In a new set of notes, analyst group DFC Intelligence has given its oft-asked-for predictions on the winner of this gen's console race, saying the PS3 could lead software sales by 2012, with Wii leading hardware, leaving the Xbox 360 to tie either in its best case scenario.
The full text of the report sent follows:
"This month DFC Intelligence released its latest forecasts for the video game and interactive entertainment industry. No surprise, we forecasted strong growth for most major segments of the market. However, large numbers are meaningless unless you understand the reasoning and implications behind those numbers. The question we get asked most often is without a doubt, “so which console will win?” Of course, no one is really satisfied when the answer comes out: none.
In the video game business there has usually been one very clear cut winner. In the last generation it was the PlayStation 2. During the height of the PlayStation 2 era, around 2004, packaged retail software for the PS2 accounted for about 30% of all interactive entertainment revenue, including hardware, portable systems, PC games and online games. For the new generation of systems (the Wii, Xbox 360, PlayStation 3), DFC forecasts that in the 2010 to 2012 period, software from even the most successful platform will only account for about 10-15% of total industry revenue.
Depending on how much gas is left in the PlayStation 2 tank, the last generation of game systems will have sold around 170 million units worldwide. The three new game systems are forecasted to have similar sales over the next five years. However, it appears no one system will have the 70+% installed base market share of the PS2. In addition the game market is spreading beyond the console systems.
One of the fastest growing segments of the interactive entertainment market is actually PC games. The PC game business is expected to grow over 80% over the next five years. PCs are becoming a fixture in households around the world and they make a natural platform for playing games. The PC is also a platform to experiment with emerging game genres and business models.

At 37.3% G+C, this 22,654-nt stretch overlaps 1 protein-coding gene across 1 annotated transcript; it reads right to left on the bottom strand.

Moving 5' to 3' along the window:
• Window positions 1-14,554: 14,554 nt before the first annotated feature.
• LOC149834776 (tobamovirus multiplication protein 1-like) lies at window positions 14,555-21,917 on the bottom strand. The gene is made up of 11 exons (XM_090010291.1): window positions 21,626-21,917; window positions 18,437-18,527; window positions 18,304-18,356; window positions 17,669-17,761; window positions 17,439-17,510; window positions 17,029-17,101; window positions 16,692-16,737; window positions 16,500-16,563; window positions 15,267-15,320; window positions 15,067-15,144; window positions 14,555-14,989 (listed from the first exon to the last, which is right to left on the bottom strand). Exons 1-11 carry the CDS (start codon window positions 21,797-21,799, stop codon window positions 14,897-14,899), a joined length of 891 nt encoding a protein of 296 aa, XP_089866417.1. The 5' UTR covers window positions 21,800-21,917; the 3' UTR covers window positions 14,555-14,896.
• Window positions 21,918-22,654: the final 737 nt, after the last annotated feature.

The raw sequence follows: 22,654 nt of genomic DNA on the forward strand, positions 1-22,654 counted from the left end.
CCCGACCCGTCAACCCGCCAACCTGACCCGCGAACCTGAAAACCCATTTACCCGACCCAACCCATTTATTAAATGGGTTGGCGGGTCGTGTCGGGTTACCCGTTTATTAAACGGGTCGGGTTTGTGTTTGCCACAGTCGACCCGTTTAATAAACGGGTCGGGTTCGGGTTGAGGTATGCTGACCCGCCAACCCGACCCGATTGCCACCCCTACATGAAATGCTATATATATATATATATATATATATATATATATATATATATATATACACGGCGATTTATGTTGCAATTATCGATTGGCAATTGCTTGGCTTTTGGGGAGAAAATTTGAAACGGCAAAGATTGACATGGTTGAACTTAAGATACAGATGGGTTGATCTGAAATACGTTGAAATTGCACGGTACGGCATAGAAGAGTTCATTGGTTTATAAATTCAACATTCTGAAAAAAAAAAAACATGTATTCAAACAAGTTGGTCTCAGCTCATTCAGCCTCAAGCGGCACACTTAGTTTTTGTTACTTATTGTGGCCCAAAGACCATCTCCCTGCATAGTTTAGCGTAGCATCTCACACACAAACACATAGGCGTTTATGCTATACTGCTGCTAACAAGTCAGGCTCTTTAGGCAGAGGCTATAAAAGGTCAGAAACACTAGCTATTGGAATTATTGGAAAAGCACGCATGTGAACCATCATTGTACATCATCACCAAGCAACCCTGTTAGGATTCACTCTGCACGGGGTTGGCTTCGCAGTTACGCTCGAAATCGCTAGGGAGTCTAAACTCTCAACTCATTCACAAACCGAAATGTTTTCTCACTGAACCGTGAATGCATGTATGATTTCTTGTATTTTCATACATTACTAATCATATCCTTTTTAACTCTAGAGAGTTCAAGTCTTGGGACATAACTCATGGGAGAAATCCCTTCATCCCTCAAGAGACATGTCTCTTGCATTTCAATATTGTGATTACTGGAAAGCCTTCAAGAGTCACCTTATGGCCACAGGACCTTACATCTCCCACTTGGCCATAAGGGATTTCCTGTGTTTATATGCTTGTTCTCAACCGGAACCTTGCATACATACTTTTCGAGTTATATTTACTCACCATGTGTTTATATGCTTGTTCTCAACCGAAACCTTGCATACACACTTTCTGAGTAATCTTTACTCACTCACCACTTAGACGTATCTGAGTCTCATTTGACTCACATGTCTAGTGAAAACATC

As more companies look to expand their business beyond console games for Sony platforms, the PC is a natural place to look. Of course, as publishers and developers once again turn their attention to the PC as a game platform this will be a further spur for growth.
The portable game market is already a major segment. In fiscal 2007, Nintendo alone made $2.4 billion just from portable software. Compare this with market leading publisher Electronic Arts whose entire revenue from fiscal 2007 was $3.1 billion.
The Game Boy Advance built an installed base of nearly 80 million units. The Nintendo DS looks to surpass that mark. The Sony PSP is unlikely to reach the same level, but it is carving out its own base. There is clearly room in the portable segment for multiple systems and more players than just Nintendo.
Of course none of this answers the key question: which console system will win? DFC Intelligence publishes its forecast in multiple scenarios and looks at the best and worst case for each console system. Here are some brief highlights from our latest forecasts for the console system.
1. DFC forecasts that the Wii will sell the most hardware units in Japan and could be the overall worldwide winner. However, the PlayStation 3 could be a strong second. Furthermore, by 2012 the PlayStation 3 may actually lead in software revenue even though the Wii has sold more units.
2. Under DFC’s best case scenario for the Xbox 360, the system is in a virtual tie with both the Wii and the PlayStation 3. However, unless the Xbox 360 can kick it into gear in the fourth quarter and through 2008, the system will probably finish in a fairly distant third. A big challenge for the Xbox 360 is building a base outside North America.
3. The PlayStation 3 is looking to make a strong play for 2009 and beyond. For software revenue, the PlayStation 3 looks to be a solid platform for the 2009-2012 time period."
[Thanks again to DFC Intelligence
analysts for allowing their work to be reprinted here.]